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How to identify whistleblowing and protected disclosures

Workers across the country become whistleblowers every day through comments made in grievances, resignation letters, e-mails or in verbal conversations. Some see themselves as whistleblowers and others do not.

It is important for employers to be able to identify an act of whistleblowing because:

  • Employees who are dismissed for whistleblowing are automatically deemed to have been unfairly dismissed, irrespective of their length of service.
  • Compensation for an automatic unfair dismissal is unlimited and is not subject to the usual cap on unfair dismissal compensation.
  • Workers and employees are also protected from being subject to detriments as a result of whistleblowing.
  • Individual directors and employees can be held personally liable for subjecting whistleblowers to detriments.

Read more:

Navigating the whistleblowing landscape

How (not) to handle disclosures by whistleblowers

Back to basics... Whistleblowing hotlines

Employment law classifies whistleblowers as those who make a “protected disclosure”. There are four elements of a protected disclosure:


1. Disclosure of information

The worker must disclose information. Disclosing information goes beyond merely making an allegation. 

An example of the distinction is given by case law, in relation to the state of a hospital.

The worker saying “You are not complying with health and safety requirements” would be an allegation, rather than a disclosure of information.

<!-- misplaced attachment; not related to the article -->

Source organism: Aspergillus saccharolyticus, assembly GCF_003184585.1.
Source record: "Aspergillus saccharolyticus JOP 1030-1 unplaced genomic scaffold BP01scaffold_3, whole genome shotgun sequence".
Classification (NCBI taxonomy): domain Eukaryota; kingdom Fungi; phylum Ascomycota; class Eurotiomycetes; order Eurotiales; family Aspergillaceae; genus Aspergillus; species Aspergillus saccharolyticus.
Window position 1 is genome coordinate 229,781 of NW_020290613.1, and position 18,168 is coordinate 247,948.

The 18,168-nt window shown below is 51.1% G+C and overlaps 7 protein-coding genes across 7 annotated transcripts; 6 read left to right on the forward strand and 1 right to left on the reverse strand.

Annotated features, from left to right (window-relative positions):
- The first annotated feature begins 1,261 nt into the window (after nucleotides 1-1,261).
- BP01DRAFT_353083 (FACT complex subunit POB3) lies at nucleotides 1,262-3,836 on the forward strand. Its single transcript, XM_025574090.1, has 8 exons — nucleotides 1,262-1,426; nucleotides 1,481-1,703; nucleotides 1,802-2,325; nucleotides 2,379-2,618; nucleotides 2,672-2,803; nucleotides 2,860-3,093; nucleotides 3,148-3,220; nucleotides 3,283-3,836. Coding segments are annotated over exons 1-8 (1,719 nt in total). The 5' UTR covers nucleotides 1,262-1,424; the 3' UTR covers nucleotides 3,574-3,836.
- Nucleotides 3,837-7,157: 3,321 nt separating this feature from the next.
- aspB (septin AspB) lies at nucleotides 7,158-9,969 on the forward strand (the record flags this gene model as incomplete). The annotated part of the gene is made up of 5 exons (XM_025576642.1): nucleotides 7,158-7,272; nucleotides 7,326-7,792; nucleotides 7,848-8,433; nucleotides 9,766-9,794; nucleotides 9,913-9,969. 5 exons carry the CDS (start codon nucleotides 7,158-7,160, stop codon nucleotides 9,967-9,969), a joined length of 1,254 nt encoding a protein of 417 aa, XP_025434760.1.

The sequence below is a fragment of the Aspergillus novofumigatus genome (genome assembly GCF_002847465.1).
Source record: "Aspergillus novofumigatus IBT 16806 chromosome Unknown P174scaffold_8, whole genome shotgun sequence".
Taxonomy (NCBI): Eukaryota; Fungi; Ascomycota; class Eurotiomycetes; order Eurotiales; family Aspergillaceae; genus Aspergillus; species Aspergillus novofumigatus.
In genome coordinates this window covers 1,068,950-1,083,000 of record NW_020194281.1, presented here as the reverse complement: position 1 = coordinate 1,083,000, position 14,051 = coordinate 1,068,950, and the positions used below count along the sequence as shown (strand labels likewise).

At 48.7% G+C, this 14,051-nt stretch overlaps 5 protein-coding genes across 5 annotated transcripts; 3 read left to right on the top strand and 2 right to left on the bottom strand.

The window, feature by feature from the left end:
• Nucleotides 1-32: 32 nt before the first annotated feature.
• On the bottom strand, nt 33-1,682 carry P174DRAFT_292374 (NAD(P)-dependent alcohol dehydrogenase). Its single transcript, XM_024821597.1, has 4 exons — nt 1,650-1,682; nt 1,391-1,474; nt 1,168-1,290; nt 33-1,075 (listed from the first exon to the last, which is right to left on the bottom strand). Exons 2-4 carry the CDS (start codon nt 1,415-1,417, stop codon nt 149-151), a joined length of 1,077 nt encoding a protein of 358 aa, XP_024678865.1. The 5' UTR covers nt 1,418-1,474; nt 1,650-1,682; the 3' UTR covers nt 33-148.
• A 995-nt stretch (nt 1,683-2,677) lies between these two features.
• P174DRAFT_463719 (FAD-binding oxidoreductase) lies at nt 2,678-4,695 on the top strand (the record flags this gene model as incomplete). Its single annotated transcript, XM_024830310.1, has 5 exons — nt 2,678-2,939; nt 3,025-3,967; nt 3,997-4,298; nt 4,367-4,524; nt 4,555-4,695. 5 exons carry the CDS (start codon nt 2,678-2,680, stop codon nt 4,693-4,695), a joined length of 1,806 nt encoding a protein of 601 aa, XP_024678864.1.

A disclosure of information would be saying something like, “the wards have not been cleaned for the past two weeks. Yesterday, sharps were left lying around.”


2. Unlawful activity

The information that is disclosed must tend to show unlawful activity, but need not be about criminal activity, and it could relate to any breach of a legal obligation by an employer.

The unlawful activity can range from large-scale fraud or criminal health and safety and environmental offences, down to breaches of individual customer or employee contracts.


3. Reasonable belief

The worker must have a reasonable belief that there is unlawful activity happening, but they do not have to be correct in that belief.

To be protected as a whistleblower, the individual does not have to show that what they are saying is true, but rather only that they have a reasonable belief that it is true.


4. Public interest

The final element of a protected disclosure is that the individual must have a reasonable belief that the disclosure is made in the public interest.

This means that if an individual is complaining only in their own interests about their own treatment, this will not make them a whistleblower.

For example, an employee raising a grievance about not being paid a bonus in breach of their contract of employment will not be a whistleblower. 

However, an employee raising a complaint that their large employer has been manipulating their accounts to avoid paying bonuses to all of their employees might be considered to be a whistleblower.

A not uncommon issue that arises for employers is how to deal with an individual who has raised concerns that might amount to whistleblowing but has done so in a disruptive or inappropriate manner. 

The employer may want to take disciplinary action against the employee, but needs to be careful to separate the act of the whistleblowing (for which the individual should not be disciplined) from the manner of the whistleblowing.

This can be a very fine line and requires careful consideration. Falling the wrong side of this line can lead to significant exposure for an employer.

Matt McBride is employment law partner at Freeths